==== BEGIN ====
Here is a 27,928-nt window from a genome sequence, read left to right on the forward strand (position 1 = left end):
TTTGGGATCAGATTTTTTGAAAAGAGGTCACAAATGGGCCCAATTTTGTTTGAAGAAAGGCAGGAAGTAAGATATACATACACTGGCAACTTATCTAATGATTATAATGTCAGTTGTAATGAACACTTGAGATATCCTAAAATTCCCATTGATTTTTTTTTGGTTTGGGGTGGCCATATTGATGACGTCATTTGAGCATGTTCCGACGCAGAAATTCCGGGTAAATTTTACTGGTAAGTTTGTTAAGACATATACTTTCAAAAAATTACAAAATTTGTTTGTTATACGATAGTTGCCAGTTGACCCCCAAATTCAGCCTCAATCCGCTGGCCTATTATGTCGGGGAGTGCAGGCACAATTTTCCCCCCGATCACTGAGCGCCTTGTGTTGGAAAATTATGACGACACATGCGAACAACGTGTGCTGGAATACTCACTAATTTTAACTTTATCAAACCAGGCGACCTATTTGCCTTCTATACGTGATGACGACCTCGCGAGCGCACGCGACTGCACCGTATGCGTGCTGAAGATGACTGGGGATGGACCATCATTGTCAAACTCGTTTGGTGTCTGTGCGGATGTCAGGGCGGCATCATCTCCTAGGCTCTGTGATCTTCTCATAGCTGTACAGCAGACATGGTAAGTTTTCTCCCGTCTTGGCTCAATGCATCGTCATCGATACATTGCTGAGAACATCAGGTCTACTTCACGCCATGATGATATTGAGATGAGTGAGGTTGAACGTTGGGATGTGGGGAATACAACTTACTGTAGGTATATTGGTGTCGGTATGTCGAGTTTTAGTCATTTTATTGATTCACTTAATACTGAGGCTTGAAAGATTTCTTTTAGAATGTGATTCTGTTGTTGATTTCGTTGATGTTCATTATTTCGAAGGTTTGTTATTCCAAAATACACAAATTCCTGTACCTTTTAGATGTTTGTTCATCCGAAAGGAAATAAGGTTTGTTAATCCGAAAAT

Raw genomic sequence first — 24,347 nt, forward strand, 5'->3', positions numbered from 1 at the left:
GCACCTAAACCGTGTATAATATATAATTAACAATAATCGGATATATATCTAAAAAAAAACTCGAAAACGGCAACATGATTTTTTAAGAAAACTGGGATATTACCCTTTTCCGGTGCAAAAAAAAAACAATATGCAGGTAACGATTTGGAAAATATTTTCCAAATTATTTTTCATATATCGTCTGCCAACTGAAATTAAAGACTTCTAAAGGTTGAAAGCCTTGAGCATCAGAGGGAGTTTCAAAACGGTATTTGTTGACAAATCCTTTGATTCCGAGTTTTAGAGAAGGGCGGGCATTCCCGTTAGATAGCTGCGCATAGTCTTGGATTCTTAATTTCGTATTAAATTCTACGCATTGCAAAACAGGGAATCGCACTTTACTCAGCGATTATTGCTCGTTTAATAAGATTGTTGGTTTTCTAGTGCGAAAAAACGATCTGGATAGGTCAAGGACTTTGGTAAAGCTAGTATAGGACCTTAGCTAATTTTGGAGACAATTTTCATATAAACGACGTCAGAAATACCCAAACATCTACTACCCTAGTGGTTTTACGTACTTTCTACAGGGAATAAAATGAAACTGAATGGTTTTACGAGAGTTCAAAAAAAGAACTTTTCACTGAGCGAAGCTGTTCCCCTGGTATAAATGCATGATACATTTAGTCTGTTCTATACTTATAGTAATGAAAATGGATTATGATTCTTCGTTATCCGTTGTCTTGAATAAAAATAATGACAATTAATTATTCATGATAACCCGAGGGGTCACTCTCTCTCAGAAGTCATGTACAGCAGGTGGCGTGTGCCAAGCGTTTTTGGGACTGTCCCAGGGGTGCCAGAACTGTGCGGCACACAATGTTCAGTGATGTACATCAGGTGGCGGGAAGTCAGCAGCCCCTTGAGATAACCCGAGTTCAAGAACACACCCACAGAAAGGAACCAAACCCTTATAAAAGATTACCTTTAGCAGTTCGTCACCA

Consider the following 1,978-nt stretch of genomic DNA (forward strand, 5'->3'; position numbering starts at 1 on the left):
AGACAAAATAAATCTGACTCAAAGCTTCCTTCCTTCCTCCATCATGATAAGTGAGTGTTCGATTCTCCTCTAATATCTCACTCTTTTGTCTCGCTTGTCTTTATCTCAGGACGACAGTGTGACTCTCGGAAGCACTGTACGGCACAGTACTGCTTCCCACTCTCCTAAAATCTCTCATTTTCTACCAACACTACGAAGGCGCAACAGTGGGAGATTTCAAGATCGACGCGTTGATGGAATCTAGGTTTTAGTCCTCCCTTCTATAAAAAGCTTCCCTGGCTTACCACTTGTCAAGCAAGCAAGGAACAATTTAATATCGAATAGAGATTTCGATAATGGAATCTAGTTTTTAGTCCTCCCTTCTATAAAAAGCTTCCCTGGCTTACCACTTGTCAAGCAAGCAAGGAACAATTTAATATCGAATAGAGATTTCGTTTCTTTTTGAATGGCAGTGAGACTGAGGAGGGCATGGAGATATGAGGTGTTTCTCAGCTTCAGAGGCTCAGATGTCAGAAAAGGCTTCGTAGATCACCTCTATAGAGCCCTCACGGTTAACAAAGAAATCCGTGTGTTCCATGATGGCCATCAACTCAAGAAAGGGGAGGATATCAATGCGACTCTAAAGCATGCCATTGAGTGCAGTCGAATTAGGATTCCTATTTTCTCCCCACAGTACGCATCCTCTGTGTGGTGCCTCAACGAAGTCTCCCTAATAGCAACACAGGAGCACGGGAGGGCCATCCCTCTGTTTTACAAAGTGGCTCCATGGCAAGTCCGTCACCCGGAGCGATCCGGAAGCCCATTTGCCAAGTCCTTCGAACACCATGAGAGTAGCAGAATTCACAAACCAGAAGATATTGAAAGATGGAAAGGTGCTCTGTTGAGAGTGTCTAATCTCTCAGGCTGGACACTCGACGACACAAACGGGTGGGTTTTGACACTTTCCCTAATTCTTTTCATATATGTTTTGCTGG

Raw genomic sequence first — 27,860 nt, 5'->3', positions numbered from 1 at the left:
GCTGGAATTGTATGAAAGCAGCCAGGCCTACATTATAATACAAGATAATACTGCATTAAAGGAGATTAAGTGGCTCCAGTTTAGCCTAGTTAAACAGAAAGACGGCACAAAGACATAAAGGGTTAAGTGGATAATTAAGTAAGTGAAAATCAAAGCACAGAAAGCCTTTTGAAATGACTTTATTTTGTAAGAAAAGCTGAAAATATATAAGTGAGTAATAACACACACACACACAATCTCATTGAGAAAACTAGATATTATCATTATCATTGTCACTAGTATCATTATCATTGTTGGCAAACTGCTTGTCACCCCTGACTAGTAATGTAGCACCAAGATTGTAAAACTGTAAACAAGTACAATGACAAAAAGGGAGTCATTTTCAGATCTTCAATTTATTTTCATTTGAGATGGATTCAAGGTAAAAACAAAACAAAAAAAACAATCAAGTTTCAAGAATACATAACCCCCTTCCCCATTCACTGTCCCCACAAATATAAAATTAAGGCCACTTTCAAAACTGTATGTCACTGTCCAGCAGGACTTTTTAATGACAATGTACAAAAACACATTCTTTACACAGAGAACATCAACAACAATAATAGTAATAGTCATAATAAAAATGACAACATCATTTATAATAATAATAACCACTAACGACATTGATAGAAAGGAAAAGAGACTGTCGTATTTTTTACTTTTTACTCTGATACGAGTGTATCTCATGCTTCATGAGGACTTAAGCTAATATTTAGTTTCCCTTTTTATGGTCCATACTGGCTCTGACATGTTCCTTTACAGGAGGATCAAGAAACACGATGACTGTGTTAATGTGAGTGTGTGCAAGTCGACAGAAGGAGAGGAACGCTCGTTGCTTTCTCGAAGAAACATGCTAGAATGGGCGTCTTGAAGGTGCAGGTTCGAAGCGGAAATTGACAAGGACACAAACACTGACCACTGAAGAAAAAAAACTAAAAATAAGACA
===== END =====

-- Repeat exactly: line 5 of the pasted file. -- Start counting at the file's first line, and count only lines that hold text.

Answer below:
Consider the following 1,978-nt stretch of genomic DNA (forward strand, 5'->3'; position numbering starts at 1 on the left):